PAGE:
War of the Rebellion: Serial 045 Page 0479 Chapter XXXIX. CORRESPONDENCE, ETC. - UNION.

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ton, you leave only one infantry company to man the batteries at Forts Hamilton and Richmond. The Roanoke leaves to-day, leaving no vessel but those undergoing repairs. All the artillery of the city has been sent to Pennsylvania. I have applied for State artillery, and as soon as it arrives, I will send you the two companies required. Very respectfully, your obedient servant,

JOHN E. WOOL,

Major-General.

DEPOT, Baltimore, Md., July 1, 1863. (Received 5 p. m.)

Honorable E. M. STANTON,

Secretary of War:

At your request, through Mr. Garrett, I have seen the chief officers of Northern Central road, now in Baltimore, who say the are at once ready to carry out your wishes about an express locomotive from Baltimore to Westminster and return every three hours. Only 7 miles of the Northern Central to their Relay House is used, the other 29 miles, from Relay to Westminster, being upon the Western Maryland road. The Central, however, will make the whole arrangement. There is no telegraph line upon the Western Maryland, Relay being the nearest station to Westminster excepting that of Glen Rock, on the Northern Central, which is 23 miles by a country road. The office at Relay, as well as that at Bolton Station, Baltimore, will, they promise, be kept open without a moment's intermission.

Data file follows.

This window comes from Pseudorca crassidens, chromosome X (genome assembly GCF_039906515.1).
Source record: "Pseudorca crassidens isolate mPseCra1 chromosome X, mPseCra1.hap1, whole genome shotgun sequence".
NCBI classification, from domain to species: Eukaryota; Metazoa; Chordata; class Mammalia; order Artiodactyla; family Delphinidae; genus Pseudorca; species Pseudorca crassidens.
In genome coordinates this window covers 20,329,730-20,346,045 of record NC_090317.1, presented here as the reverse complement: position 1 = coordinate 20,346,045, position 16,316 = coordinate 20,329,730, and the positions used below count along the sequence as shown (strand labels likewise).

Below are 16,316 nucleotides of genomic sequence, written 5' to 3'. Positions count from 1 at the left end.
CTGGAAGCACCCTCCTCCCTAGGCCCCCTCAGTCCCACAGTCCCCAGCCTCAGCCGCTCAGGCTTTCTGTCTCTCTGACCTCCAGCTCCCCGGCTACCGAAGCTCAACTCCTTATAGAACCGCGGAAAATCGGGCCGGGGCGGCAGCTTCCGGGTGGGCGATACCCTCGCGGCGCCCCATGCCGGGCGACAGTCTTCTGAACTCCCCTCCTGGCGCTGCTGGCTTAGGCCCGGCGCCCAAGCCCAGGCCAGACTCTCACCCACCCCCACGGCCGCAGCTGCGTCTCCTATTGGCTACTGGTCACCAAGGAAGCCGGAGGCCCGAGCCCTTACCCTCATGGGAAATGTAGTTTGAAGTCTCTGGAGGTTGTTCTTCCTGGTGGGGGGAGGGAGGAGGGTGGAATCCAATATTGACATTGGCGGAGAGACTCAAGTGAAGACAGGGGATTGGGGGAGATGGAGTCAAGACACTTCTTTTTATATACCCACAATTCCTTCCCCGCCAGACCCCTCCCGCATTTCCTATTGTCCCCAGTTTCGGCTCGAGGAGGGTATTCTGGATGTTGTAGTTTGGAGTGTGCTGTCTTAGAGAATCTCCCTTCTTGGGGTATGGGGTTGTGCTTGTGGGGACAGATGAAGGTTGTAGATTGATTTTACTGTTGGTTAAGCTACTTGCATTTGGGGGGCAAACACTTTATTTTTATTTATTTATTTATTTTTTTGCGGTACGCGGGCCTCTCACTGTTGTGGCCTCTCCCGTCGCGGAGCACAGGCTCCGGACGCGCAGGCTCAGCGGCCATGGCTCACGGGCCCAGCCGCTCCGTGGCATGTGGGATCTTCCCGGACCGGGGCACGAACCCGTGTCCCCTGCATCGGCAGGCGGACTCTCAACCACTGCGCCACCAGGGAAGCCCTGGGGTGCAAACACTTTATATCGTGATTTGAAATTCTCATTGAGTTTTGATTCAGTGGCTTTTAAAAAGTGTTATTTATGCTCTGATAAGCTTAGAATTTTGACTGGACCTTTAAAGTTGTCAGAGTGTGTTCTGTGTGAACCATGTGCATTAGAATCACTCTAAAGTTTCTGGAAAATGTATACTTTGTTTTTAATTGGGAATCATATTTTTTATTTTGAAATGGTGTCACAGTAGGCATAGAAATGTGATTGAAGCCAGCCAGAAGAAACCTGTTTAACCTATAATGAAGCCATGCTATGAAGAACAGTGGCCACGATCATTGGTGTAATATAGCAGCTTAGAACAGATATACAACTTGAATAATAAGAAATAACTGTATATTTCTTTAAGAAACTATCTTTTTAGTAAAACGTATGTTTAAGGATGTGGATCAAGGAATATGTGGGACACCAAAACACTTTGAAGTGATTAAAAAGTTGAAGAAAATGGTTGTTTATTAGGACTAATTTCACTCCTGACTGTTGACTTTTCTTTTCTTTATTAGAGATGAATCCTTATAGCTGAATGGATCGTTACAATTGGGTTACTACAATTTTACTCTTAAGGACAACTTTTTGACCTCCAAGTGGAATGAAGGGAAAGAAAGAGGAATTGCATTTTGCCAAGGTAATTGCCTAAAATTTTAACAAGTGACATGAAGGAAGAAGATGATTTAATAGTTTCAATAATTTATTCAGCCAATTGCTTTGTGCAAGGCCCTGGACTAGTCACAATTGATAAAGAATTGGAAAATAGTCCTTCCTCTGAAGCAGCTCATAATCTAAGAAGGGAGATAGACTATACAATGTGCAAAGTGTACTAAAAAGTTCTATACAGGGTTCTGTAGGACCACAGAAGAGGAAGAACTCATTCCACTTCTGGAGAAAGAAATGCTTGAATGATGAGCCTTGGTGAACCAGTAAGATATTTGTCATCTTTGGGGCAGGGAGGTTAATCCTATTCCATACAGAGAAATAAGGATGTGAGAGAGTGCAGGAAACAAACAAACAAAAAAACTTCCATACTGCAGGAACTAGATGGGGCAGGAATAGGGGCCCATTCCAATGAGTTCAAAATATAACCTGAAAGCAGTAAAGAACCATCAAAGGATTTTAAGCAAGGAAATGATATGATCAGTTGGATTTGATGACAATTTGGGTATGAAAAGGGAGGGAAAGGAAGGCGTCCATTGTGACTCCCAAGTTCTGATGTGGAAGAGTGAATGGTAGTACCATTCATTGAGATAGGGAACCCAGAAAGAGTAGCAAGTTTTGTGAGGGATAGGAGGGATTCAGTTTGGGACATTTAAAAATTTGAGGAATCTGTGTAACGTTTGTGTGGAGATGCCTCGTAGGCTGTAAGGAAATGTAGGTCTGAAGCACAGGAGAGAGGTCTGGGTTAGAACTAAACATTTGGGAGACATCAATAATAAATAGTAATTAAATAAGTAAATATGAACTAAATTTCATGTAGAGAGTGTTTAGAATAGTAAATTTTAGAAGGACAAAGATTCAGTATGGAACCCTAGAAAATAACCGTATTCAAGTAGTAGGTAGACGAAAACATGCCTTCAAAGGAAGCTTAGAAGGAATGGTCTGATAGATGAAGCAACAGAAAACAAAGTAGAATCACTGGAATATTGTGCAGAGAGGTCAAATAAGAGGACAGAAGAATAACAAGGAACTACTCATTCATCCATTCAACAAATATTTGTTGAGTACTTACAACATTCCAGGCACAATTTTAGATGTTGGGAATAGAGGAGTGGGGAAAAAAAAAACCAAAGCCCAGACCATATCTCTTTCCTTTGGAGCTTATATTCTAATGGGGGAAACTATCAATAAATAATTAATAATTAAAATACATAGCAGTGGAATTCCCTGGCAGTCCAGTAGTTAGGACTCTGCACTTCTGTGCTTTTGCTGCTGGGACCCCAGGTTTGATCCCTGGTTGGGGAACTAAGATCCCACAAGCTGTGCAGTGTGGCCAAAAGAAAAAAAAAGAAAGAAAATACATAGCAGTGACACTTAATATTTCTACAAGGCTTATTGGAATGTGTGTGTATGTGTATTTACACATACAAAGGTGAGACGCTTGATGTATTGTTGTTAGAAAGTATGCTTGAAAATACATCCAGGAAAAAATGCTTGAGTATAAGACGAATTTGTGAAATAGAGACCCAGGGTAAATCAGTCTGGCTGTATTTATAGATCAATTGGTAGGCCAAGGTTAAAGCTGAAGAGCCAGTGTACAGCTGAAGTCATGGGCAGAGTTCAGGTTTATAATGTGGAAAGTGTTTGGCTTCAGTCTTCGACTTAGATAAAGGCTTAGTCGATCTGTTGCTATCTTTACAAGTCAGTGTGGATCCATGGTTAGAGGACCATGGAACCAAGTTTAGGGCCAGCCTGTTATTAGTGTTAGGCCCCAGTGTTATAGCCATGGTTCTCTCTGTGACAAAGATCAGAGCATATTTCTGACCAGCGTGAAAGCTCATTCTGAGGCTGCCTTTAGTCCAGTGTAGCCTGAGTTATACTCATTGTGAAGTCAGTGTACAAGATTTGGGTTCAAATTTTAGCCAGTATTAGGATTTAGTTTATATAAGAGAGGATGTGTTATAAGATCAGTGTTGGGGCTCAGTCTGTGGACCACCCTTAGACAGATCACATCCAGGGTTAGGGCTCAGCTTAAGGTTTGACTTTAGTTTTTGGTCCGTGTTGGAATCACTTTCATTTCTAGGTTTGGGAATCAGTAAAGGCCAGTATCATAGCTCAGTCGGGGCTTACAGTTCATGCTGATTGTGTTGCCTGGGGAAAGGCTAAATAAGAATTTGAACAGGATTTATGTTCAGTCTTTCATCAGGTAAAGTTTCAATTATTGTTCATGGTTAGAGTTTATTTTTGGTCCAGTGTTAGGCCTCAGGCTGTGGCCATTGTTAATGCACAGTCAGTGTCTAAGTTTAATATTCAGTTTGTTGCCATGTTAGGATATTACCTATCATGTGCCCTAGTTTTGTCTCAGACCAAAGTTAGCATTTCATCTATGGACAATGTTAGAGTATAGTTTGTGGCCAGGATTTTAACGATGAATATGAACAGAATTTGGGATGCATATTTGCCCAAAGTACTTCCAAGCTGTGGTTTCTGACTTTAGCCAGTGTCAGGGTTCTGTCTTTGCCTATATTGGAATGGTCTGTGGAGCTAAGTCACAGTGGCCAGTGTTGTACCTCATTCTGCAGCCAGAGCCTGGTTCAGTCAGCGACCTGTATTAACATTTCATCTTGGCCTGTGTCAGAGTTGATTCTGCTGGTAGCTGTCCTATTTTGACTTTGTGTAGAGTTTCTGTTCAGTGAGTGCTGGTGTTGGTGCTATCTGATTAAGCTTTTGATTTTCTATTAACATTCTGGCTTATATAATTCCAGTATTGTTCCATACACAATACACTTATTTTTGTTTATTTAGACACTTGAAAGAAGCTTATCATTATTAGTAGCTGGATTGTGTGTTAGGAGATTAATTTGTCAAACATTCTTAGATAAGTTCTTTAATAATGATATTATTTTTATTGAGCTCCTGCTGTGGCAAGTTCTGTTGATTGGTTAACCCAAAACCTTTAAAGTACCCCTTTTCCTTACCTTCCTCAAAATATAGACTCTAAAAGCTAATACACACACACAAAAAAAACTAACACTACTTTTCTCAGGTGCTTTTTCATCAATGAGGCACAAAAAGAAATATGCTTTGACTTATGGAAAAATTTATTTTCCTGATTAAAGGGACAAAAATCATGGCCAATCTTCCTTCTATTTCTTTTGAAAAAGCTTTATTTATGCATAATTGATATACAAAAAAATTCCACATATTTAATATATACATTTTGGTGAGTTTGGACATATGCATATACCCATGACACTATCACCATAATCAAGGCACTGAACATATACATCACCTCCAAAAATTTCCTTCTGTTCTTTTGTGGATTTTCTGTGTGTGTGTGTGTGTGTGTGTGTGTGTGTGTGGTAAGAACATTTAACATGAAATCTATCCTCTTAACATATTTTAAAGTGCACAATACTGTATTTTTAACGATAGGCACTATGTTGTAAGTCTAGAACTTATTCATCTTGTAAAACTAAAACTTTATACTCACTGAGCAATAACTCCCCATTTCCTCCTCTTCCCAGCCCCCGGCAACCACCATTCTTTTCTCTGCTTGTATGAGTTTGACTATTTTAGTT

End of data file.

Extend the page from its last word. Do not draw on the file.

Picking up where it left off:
W. P. SMITH.

BALTIMORE, MD., July 1, 1863. (Received 8. 30 p. m.)

Honorable E. M. STANTON,

Secretary of War:

I have conferred with the acting superintendent of the Northern Central Railroad, Mr. Young, and with Superintendent Shoemaker, of the Express Company. I have arranged that a locomotive be started from Bolton Station at 9 this p. m., and that Express Company will send by that engine 12 active horses for service between Westminster and General Meade's HEADQUARTERS. The messengers also go on this train. Will you have your first message at telegraph office, Bolton, by that hour?

The parties will arrange that an engine shall leave Baltimore and Westminster, respectively, every three hours, waiting, however, with fast engine at Westminster, for the reply to the dispatch, which you may now send, unless you instruct otherwise. Mr. Young states that the Western Maryland Railroad is very deficient in sidings, but has promised, after full discussion of the difficulty, to do all that is practicable, and hopes fully to accomplish your wishes. Should you prefer a later hour for starting, please so direct.

J. W. GARRETT,

President.

WAR DEPARTMENT, July 1, 1863-11. 24 p. m.

JOHN W. GARRETT, Esq., Baltimore:

You will please accept the thanks of this Department for your energetic and successful arrangements for communicating with General